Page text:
Society has taken a strange turn where many people feel they can express their opinion and say anything they want without any consequences.  And, when they get reprimanded for this "opinion", they tend to claim their free speech has been violated. Just because one has the right to do or say something, doesn't always mean one should. 
 
The Wednesday Night Sailboat Races are very blessed to have so many companies donate their time, money and resources in an effort to give back to the community. These sponsors donate these resources because they want to give back, not because of the huge financial return they receive. Donating trophies for a regatta is always a challenge, because one always wants them to be unique, special and appreciated. I try very hard to acknowledge our sponsors and give them the respect they deserve.  When someone has donated their time and money to give something away for free, it is expected they are shown gratitude and it should be respectful to give them your full attention.  That doesn't always happen at the awards presentation.  This isn't just with CLRA; I've noticed it with every club in our area.  One of the great things about competition is when you do well, you are recognized in front of all your competitors.  This is your chance to be acknowledged that you and your team has worked hard and have done very well.  If you feel you need to continue your conversation, just excuse yourself and finish the conversation elsewhere.  It really shows one doesn't care about the activities when they continue their conversation while a speaker is talking, or even a special guest.  And on top of that, don't criticize the prize given; especially in front of the sponsor.  When your name is called; walk up, accept the prize, say thank you, walk back to your drink and smile.  If you don't like the prize, make your comments away from the venue, maybe in a closet of your own home - and leave them there.  
 
If there's something you feel you are willing to donate your time and improve, come to me privately, or call me later, and offer your services to improve the issue.  I am usually pretty open about listening to suggestions or comments on ways to improve the overall process.  I will be honest about if I think the suggestion  will work or not. If I don't think something will work, or feasible, I will give an explanation on my thoughts on why. There are many situations I have already worked through the issues and is why we have the course set-up we have. Sometimes I answer my own questions and talk myself into the suggestion.  But, when you do want a change, or make a suggestion, be reasonable, respectful and rational. We are out there to give 45-60 boats a good event, but keep everyone safe. I have chosen to keep the boardboats separated from the keel boats for safety reasons. That is why they are on two different race courses.  I keep the B fleet furthest away from the boards because they are not used to looking for smaller boats zipping around them. I have the windward gate for several reasons: it directs traffic at the windward mark better, gives a separation of race courses and adds a huge tactical aspect. Some classes make a left hand turn and some make a right hand turn. It has been asked for me to get rid of the gate and go back to a typical single mark. I won't do that. If you are approaching the windward mark(s) on port and feel that having 4-9 boats coming at you on starboard is dangerous, don't do that! The RRS have rules for that and you have chosen to make that approach. Will I place the marks so that the left gate appears favored on a port layline, yes. Just like I will tuck the gates behind the shoal to add another tactical challenge. The anchored cruisers don't appear in the middle of the race course by accident.  I have seen several times where a few boats are marching downwind and the choice comes: left or right of the blue Morgan. There have been boats on attack and made big gains by separating from each other and going around the obstruction.  South wind, do you go left or right of the shoal? My point is, all these factors have been calculated way before you start rigging your boat for the night. There is no need to come up to me and accuse me of ruining your race because of where the gate and/or the leeward mark was placed , the angle of the offset mark, or the fact that the boat that has been anchored there all year magically got in your way.  I have always said I will attempt to make the pin side of the line favored at the start and the pier favored at the finish; it just manages traffic better. If there's an aspect of the course set-up you don't understand, please let me know and come out with me to set-up the marks. I can easily explain why things are as they are. Maybe, you can explain an issue you have on the course and we can work out a solution.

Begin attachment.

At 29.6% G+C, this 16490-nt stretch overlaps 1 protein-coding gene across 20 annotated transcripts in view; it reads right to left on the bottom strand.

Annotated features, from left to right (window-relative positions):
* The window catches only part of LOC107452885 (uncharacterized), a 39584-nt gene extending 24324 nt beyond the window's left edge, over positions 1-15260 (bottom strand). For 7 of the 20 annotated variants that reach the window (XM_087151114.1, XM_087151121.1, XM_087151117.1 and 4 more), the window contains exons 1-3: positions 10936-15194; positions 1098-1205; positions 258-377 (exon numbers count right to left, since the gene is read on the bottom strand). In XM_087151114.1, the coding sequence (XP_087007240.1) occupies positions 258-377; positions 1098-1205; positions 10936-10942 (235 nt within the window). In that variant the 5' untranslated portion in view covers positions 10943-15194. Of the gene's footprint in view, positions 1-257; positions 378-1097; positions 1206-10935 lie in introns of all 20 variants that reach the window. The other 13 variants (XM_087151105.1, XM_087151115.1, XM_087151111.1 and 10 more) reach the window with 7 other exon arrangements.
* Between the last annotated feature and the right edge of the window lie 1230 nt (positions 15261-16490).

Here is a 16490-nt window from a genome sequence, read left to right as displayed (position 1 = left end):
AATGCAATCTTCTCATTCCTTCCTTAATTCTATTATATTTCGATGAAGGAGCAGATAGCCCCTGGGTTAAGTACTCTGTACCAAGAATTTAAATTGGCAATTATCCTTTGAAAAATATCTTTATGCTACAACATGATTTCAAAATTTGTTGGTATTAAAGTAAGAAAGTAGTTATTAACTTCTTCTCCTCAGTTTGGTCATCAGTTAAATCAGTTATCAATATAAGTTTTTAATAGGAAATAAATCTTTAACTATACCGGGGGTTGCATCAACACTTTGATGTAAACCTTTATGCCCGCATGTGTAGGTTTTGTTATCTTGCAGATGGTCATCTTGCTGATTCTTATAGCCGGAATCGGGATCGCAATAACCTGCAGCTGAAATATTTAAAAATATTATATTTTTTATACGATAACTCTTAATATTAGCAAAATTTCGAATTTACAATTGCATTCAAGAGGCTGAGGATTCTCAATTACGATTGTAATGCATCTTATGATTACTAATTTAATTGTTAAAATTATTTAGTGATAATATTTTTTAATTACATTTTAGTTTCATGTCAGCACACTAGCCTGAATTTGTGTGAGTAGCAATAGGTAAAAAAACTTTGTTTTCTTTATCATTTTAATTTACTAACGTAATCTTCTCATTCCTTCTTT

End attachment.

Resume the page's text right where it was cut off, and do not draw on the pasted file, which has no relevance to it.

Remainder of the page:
I will do what I need to do to protect my relationship with the sponsors. And my race committee. If that means cutting all sponsors to preserve their respect and dramatically simplifying the race courses, that will happen. There is definitely a time and place to express your opinion and to be honest; a public venue is usually not one of them. It has become an awkward dynamic where society feels it is ok to be rude. We have to be the examole and change that.
 
Cheers...
Scott